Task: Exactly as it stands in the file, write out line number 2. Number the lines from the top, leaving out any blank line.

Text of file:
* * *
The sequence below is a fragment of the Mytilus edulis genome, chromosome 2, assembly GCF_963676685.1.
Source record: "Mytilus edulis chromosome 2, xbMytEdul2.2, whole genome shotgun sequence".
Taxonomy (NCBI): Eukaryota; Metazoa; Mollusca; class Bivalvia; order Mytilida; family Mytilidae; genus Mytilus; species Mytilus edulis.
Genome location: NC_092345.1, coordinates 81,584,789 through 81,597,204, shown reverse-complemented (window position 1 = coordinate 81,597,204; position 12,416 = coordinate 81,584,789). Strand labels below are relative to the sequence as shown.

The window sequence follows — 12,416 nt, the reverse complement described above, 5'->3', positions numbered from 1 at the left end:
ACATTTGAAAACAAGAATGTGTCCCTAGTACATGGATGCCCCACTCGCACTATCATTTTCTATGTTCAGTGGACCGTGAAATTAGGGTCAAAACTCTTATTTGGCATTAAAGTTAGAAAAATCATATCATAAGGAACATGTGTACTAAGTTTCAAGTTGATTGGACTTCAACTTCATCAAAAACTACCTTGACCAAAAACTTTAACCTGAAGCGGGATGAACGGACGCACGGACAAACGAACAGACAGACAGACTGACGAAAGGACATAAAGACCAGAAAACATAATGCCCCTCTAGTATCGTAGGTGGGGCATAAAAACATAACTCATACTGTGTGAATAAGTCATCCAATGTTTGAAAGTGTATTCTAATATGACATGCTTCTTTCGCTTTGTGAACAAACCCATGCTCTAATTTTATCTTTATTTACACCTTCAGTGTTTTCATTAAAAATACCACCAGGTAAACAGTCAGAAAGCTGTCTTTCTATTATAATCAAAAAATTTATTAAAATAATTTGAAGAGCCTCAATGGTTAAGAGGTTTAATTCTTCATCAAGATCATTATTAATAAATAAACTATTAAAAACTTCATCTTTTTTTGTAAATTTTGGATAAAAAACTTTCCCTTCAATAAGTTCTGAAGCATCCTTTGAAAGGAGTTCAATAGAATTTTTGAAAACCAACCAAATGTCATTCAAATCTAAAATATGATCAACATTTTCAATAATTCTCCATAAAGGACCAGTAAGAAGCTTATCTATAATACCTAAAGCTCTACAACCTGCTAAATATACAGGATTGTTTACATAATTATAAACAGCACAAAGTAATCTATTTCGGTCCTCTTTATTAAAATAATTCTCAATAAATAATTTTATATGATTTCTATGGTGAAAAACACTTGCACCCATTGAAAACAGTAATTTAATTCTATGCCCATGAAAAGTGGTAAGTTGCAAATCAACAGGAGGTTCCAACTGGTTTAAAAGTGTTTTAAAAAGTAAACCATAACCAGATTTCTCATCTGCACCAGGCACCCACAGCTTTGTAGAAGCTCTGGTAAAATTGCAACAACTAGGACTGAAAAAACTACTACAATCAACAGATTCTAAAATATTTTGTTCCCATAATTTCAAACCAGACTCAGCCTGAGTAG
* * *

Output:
Source record: "Mytilus edulis chromosome 2, xbMytEdul2.2, whole genome shotgun sequence".